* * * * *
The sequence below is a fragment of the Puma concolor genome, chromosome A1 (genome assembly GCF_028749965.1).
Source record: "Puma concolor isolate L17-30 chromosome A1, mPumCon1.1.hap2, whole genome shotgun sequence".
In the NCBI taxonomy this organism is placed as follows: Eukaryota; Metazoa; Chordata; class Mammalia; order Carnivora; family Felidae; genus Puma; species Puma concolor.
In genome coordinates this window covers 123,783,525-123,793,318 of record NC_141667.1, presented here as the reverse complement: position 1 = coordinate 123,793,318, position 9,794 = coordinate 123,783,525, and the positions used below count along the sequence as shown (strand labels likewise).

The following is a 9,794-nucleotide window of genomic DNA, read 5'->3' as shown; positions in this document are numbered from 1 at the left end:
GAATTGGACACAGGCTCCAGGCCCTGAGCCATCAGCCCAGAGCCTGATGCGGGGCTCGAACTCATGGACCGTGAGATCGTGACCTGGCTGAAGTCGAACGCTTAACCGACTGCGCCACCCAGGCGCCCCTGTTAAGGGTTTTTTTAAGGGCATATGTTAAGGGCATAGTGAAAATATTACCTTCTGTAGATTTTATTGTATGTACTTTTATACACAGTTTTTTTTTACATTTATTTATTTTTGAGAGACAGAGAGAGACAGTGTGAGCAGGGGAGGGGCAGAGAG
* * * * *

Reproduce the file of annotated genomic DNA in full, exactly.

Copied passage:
The sequence below is a fragment of the Puma concolor genome, chromosome A1 (genome assembly GCF_028749965.1).
Source record: "Puma concolor isolate L17-30 chromosome A1, mPumCon1.1.hap2, whole genome shotgun sequence".
In the NCBI taxonomy this organism is placed as follows: Eukaryota; Metazoa; Chordata; class Mammalia; order Carnivora; family Felidae; genus Puma; species Puma concolor.
In genome coordinates this window covers 123,783,525-123,793,318 of record NC_141667.1, presented here as the reverse complement: position 1 = coordinate 123,793,318, position 9,794 = coordinate 123,783,525, and the positions used below count along the sequence as shown (strand labels likewise).

The following is a 9,794-nucleotide window of genomic DNA, read 5'->3' as shown; positions in this document are numbered from 1 at the left end:
GAATTGGACACAGGCTCCAGGCCCTGAGCCATCAGCCCAGAGCCTGATGCGGGGCTCGAACTCATGGACCGTGAGATCGTGACCTGGCTGAAGTCGAACGCTTAACCGACTGCGCCACCCAGGCGCCCCTGTTAAGGGTTTTTTTAAGGGCATATGTTAAGGGCATAGTGAAAATATTACCTTCTGTAGATTTTATTGTATGTACTTTTATACACAGTTTTTTTTTACATTTATTTATTTTTGAGAGACAGAGAGAGACAGTGTGAGCAGGGGAGGGGCAGAGAG